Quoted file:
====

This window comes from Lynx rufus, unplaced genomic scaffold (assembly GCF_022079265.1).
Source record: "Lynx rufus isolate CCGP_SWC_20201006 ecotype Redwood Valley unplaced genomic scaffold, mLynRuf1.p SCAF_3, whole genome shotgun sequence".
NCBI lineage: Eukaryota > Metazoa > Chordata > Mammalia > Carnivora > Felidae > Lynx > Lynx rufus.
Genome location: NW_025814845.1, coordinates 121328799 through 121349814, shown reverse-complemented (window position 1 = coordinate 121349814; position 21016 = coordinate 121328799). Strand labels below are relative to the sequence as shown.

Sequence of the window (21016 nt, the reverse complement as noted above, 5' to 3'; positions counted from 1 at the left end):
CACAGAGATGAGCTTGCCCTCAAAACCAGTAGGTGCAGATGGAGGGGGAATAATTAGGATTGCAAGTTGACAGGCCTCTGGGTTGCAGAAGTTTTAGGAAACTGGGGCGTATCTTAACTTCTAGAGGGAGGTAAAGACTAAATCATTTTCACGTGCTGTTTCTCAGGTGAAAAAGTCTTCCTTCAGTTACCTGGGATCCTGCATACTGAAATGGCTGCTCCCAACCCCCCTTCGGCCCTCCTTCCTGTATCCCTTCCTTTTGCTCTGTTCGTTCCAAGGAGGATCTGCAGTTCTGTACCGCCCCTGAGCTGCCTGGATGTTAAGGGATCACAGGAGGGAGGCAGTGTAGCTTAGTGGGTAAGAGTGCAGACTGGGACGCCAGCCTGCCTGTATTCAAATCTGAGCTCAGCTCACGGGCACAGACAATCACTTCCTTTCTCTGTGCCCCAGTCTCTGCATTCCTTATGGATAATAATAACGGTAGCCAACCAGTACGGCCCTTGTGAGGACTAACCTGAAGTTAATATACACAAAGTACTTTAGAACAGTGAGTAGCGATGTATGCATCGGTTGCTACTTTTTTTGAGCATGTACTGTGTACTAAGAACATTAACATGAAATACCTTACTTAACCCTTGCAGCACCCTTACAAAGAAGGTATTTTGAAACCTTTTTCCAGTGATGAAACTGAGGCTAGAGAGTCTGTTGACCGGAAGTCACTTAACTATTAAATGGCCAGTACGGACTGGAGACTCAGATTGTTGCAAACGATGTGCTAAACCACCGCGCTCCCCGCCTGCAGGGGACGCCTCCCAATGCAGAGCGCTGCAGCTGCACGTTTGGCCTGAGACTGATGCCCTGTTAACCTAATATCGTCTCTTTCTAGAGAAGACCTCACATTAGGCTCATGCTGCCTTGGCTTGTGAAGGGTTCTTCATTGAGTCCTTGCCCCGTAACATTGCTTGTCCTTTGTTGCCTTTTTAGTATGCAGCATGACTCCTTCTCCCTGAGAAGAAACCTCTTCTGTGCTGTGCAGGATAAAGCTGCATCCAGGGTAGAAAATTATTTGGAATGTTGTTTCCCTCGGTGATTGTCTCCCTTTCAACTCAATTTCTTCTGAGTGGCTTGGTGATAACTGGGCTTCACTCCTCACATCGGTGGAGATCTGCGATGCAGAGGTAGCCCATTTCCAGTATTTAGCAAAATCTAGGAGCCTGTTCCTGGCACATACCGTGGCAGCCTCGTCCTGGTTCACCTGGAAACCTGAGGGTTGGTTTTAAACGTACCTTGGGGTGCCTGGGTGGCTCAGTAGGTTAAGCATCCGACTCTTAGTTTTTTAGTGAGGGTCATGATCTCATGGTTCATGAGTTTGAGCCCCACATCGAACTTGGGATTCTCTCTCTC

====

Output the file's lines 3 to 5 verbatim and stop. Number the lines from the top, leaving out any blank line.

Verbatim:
NCBI lineage: Eukaryota > Metazoa > Chordata > Mammalia > Carnivora > Felidae > Lynx > Lynx rufus.
Genome location: NW_025814845.1, coordinates 121328799 through 121349814, shown reverse-complemented (window position 1 = coordinate 121349814; position 21016 = coordinate 121328799). Strand labels below are relative to the sequence as shown.

Sequence of the window (21016 nt, the reverse complement as noted above, 5' to 3'; positions counted from 1 at the left end):